Operation In assembling the device for operation, the E-cores with the shafts 3435 connected thereto as previously described are inserted in the pressure chambers in housings 3 and 4 respectively with the shafts closely journaled within the passageways 3(l31. Housings 3 and 4 are then assembled with a diaphragm 11 therebetween by means of screws 12 extending longitudinally of the housings at spaced points around the periphery thereof.

Screws 50 are threadably inserted within transverse passageways 43a until they extend within the longitudinal slots in shaft members 3435. Regarding each individual E-core, adjustment is made and a desired position set by the relative placements of opposed taper-screws 50 within the housing. Thus, advancing taper-screw 56a in FIGURE 1 will tend to move E-core 19 closer to diaphragm 11 provided the taper-screw 50b is backed off a suitable distance. Thus, by operation of taper-screw 50 from the external surface of the transducer, extremely accurate adjustments may be made in the gaps between the poles of the laminated cores and the diaphragm 11.

It should be noted that an important feature of this configuration resides in the fact that pressure may be'applied to the transducer while adjustments are being made by way of the set screws 50.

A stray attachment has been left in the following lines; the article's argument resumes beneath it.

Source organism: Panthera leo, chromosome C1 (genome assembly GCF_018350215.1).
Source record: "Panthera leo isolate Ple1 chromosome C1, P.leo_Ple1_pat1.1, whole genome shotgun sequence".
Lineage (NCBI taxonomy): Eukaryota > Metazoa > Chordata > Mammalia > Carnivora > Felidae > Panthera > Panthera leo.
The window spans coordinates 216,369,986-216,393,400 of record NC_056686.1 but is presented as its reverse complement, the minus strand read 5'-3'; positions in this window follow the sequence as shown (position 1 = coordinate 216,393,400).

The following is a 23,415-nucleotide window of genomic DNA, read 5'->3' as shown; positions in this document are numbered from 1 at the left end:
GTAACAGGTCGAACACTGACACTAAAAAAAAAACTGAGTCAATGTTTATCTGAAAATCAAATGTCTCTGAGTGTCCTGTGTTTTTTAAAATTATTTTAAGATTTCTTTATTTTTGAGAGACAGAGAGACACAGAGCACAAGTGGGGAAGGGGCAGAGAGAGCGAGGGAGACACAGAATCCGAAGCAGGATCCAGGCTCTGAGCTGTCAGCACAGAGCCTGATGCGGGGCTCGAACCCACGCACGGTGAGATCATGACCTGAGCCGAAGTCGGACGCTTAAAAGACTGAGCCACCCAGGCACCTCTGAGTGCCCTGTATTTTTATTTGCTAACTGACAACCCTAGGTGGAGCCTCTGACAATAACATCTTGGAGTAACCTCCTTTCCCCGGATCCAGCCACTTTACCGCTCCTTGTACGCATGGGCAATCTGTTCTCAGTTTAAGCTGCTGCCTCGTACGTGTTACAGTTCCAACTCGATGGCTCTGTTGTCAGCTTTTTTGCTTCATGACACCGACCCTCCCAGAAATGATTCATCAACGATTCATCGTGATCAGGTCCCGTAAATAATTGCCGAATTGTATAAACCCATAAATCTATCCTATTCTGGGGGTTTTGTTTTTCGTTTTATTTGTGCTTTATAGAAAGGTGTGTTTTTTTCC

These adjustments are usually very small and a change in the air gap of .01" will produce a change in electrical values sufficient to calibrate the transducer over a wide range.

The pressure chamber will remain hermetically sealed as the adjustments are made due to the particular configuration of the resilient O-rings within intermediate chambers 3233. Although taper-screws are described above as a means of producing adjustment of the longitudinal position of shafts 3435, it should be obvious that various other types of cam arrangements could be provided which would fall within the scope of this invention.

As noted in FIGURE 2, a set-screw 70, threadably journaled within transverse openings 71 provide for'locking the adjustment of the transducer at a given position. It is understood, of course, that other locking'means such as shown in the above co-pending application may be utilized if desired.